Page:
Science fiction

Emily A. Maguire*

*Corresponding author for this work

Research output: Chapter in Book/Report/Conference proceedingChapter

3 Scopus citations

Abstract

Is there a Latino/a science fiction? Latino studies scholar Lázaro Lima thinks not. In a 2009 online essay, Lima laments the lack of a tradition of science fiction in Latino/a literature: “There are no Octavia Butlers or Samuel Delanys, as in the African American tradition, no Laurence Yeps or S. P. Somtows, as in the Asian American Tradition, to engage in a sustained critique of the ideology of the genre as it pertains to a future subject position yet to be imagined; an ideation of Latino futurity that has not yet achieved an ideology of form in the present.” For Lima, an absence of both Latino/a authors and characters in the genre is evidence that Latino/a writers have been too focused on the past, specifically on “making their relationship to the state historical.” He asks, “By haunting the cultural sphere of the past, do we depoliticize the possibility for a viable Latino future?" (Lima 2009). For him, an absence of Latino/a science fiction narratives portends negatively for Latino/a futures in a larger (political) sense. Lima’s principal complaint is difficult to dispute: few Latino/a names appear in the English-language “canon” of science fiction writing. Yet his observation that Latinos/as have been inactive in science fiction production is not entirely accurate, and relies on two assumptions. First, it implies that science fiction writing (or, for that matter, science fiction cinema) takes place within certain limited parameters, specifically those of the English-language science fiction “genre” novel or film. Second, it presupposes that science fiction is necessarily an imagining of the future, when it can just as easily be seen as a comment on a present situation as it can be the envisioning of a future society. In fact, as critics such as Antonio Córdoba and Juan Carlos Toledano Redondo have shown with respect to Latin American science fiction, the genre may be equally used to engage with past events or to comment on present political systems and urban environments. Latino/a literature has more often been associated with the techniques of magical realist, perhaps because, as Lois Parkinson Zamora and Wendy Faris observe, magical realism texts can contain a cultural component; in the case of Latino/a magical realism, the magical elements in Latino/a texts are frequently identified as both Latino/a and as disruptive of dominant conventions and perceptions (Parkinson Zamora and Faris 1995: 3). Magical realism is also, as Faris notes in another essay, a technique in which “history is the weight that tethers the balloon of magic” (Faris 1995: 170), making it an ideal strategy for exploring the relationship between Latinos/as and national or regional histories. Despite the lure of magical realism, however, Latinos/as have, for some time now, been employing elements of science fiction, drawing on and responding to the work of predecessors and contemporaries writing in both English and Spanish. Their texts often do not correspond to limited notions of what constitutes science fiction writing (or what constitutes Latino/a literature!), which may explain why some of these texts have failed to receive mainstream attention and/or critical recognition. Latino/a interventions into science fiction have stimulated innovations in novelistic and cinematic forms, as well as in the corpus of Latino/a fiction, precisely through the unconventional ways in which they have made use of the language and apparati of science fiction, both to mine the problematic yet productive tension between science fiction and magical realism and to introduce Latino/a cultural elements into the science fiction genre itself. Any discussion of how science fiction is taken up by Latino/a writers and film- makers depends necessarily on how science fiction is defined. While we may think of spaceships, distant planets, and extraterrestrials to be the standard tropes of science fiction, critics have sought to provide for a more expansive understanding of the genre’s possibilities. Darko Suvin separates science fiction writing from both naturalistic literature and form genres such as myth, fantasy, and fairy tale by identifying it as “literature of cognitive estrangement” (Suvin 1972: 372, emphasis in original). The premise of a science fiction narrative may be completely unknown or strange, but it is developed in a way that is coherent with the “rigor” of scientific systems (Suvin 1972: 374). (This is also what separates science fiction from magical realism, which presents elements of the fantastic as “real” with no explanation of the phenomena.) Science fiction writer Samuel L. Delany carries Suvin’s ideas still farther; for him, science fiction constitutes not merely a different genre, but a different language: “A distinct level of subjunctivity informs all the words in an SF story at a level that is different from that which informs naturalistic fiction, fantasy or reportage” (Delany 1978: 10). While realism can be said to describe “what has happened,” and fantasy describes “what could not happen,” science fiction’s difference, according to Delany, operates through the way in which it describes - with verisimilitude - a reality that “has not [yet] happened,” thereby expanding the relational capacities of certain descriptive language and creating what he terms “violent nets of wonder” (Delany 1978: 13). (The awesome yet possible environment that science fiction posits thus contrasts with magical realism, which could be said to incorporate elements that “could not happen” into a realist framework of “what has happened.”) Since its emergence in the 1970s, Latino/a science fiction has explored numerous aspects of cognitive estrangement, from the creation of full-scale Latinos/a inflected worlds and alternative realities more accommodating to Latinos/as, to the imagining of dystopian futures that use science fiction’s “violent nets of wonder” to comment on present Latino/a experience.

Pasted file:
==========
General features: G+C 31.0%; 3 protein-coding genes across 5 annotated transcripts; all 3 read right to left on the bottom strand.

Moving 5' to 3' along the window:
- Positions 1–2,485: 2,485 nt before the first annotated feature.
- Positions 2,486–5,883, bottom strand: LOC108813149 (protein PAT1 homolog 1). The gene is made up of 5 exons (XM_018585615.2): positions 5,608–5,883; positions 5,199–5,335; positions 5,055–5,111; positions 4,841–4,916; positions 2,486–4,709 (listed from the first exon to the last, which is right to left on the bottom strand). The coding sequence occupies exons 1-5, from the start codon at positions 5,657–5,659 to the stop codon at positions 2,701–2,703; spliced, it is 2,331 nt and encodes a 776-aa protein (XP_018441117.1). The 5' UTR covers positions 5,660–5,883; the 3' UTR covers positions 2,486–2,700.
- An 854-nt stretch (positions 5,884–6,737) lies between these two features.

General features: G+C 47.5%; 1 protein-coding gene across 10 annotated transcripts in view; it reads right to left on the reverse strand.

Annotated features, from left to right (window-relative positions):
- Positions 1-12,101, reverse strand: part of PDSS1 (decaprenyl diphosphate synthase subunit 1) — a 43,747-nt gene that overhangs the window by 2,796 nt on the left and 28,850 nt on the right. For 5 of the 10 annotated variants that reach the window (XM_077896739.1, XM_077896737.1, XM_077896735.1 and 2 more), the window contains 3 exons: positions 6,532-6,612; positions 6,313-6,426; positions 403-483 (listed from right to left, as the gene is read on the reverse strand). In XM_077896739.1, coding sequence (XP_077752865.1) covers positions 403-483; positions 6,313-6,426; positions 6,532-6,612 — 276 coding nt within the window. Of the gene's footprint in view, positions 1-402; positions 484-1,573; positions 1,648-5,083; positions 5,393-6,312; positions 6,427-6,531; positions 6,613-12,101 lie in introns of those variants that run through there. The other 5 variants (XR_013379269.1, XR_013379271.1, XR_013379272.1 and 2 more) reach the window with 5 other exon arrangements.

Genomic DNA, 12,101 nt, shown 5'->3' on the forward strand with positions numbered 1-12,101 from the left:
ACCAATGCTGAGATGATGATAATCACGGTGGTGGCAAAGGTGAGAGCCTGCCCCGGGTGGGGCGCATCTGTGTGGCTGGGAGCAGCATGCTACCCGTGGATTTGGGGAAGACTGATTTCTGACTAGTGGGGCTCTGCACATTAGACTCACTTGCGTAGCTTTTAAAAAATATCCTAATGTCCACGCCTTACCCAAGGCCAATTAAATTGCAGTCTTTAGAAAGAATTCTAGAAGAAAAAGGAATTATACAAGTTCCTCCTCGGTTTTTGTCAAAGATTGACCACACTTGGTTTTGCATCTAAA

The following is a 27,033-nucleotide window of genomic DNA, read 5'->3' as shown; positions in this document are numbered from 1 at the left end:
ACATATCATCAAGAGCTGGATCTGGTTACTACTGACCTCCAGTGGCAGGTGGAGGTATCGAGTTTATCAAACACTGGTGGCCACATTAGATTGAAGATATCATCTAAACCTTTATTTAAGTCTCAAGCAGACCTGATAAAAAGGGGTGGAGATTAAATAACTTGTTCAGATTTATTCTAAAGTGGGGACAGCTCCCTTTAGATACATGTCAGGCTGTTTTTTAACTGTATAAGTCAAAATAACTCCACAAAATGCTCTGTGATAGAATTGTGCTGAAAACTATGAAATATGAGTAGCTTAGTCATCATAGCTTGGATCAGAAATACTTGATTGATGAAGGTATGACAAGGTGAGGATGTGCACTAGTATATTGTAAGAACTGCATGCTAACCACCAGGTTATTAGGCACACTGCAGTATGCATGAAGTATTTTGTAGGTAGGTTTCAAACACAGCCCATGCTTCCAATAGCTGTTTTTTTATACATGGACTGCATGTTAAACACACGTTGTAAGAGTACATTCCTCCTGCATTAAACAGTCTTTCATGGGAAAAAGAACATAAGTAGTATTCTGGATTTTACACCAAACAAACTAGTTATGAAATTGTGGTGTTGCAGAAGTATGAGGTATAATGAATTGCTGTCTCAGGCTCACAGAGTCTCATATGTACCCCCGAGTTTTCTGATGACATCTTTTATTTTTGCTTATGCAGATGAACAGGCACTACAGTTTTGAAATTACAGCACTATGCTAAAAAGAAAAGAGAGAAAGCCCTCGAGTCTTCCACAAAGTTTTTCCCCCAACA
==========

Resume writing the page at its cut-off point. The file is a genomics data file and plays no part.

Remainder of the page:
Original languageEnglish (US)
Title of host publicationThe Routledge Companion to Latino/a Literature
PublisherTaylor and Francis
Pages351-360
Number of pages10
ISBN (Electronic)9781136221613
ISBN (Print)9780415666060
DOIs
StatePublished - Jan 1 2012

ASJC Scopus subject areas

  • General Arts and Humanities